[Foster] had said he had gained access to the blogger’s email account and got his name . . .. . . failure to spot what could be a breach of section 1 of the Computer Misuse Act . . .
There are three things to consider:(1) What is the editorial value of this story?(2) Given there is a significant legal precedent in this, we’ll want to run something. Given the trouble it’s caused, are we now cutting off our own nose to spite our faces if we decide the story isn’t that interesting? Are we now stuck in a position of having to run something because of the legal processes?(3) What do we do about Patrick?
If we publish a piece by Patrick saying how he pieced together the identity (for which Eady praises him!) what happens if subsequently it is shown that he had accessed the files?What are the ramifications for him, you and the editor -- does our decision to publish, knowing that there had been a misdemeanour, indicate complicity and therefore real embarrassment or does Eady’s judgment get us off the hook?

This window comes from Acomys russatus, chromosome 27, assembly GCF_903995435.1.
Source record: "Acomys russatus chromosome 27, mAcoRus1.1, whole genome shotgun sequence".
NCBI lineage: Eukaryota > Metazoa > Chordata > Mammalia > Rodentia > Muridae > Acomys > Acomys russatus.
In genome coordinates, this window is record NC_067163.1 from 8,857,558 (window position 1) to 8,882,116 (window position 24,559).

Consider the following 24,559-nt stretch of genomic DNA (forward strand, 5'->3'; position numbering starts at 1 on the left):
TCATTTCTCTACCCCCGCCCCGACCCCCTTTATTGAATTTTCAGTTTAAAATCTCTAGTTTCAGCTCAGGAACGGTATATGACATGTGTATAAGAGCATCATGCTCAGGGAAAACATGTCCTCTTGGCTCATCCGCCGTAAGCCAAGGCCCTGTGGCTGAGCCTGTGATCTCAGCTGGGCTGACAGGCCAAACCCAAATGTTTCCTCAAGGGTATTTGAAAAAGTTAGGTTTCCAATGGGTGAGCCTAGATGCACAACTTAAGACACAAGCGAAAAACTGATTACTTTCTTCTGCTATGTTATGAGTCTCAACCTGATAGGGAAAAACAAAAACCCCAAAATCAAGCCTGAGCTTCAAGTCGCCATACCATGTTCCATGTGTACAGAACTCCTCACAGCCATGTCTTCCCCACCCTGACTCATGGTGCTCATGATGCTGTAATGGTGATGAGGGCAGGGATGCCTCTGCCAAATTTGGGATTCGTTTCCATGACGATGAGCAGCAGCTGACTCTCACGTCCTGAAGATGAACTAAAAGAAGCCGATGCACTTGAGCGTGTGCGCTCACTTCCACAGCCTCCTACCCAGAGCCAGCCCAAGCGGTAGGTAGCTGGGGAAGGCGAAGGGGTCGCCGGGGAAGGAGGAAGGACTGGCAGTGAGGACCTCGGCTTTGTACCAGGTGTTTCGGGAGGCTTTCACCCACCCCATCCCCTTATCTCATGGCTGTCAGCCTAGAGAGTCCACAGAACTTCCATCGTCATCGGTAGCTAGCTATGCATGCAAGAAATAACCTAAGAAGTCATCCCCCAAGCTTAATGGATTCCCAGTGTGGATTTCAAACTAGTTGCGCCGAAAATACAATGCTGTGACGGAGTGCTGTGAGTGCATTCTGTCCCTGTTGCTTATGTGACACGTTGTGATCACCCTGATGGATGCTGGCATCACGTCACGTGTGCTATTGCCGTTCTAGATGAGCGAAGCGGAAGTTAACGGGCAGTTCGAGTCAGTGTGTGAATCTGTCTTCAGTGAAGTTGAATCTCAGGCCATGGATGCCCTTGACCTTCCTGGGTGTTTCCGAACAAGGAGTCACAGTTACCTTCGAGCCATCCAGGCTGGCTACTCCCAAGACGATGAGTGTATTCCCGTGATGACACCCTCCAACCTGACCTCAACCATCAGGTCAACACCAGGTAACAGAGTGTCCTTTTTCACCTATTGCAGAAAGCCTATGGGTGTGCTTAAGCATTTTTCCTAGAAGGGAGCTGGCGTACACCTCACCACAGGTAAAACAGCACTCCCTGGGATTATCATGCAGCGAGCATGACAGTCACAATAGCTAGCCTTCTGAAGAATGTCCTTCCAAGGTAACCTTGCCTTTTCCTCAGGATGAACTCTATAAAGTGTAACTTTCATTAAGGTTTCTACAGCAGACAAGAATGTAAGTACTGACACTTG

Discussion at that meeting focussed on whether publishing a story identifying Night Jack was in the public interest. We debated the arguments for and against.We also discussed whether in effect we had little option but to publish because the Times had pursued High Court action and the injunction had been lifted. In these circumstances, I decided to publish.
Harding amplified this in oral evidence to the Leveson Inquiry:
We had a meeting, as I remember, to discuss this issue. The first and biggest one was: what was the public interest argument?
And of course, what was very frustrating was that’s exactly the conversation we should have had in advance of going to the High Court.
We had it after the fact and after the fact that Mr Eady’s judgment was being handed down, but it was an important argument that we had to address, because on the one hand, some people said, “Why are we trying to identify someone who is essentially a citizen journalist who is an anonymous blogger? Surely, if you like, he’s one of us?”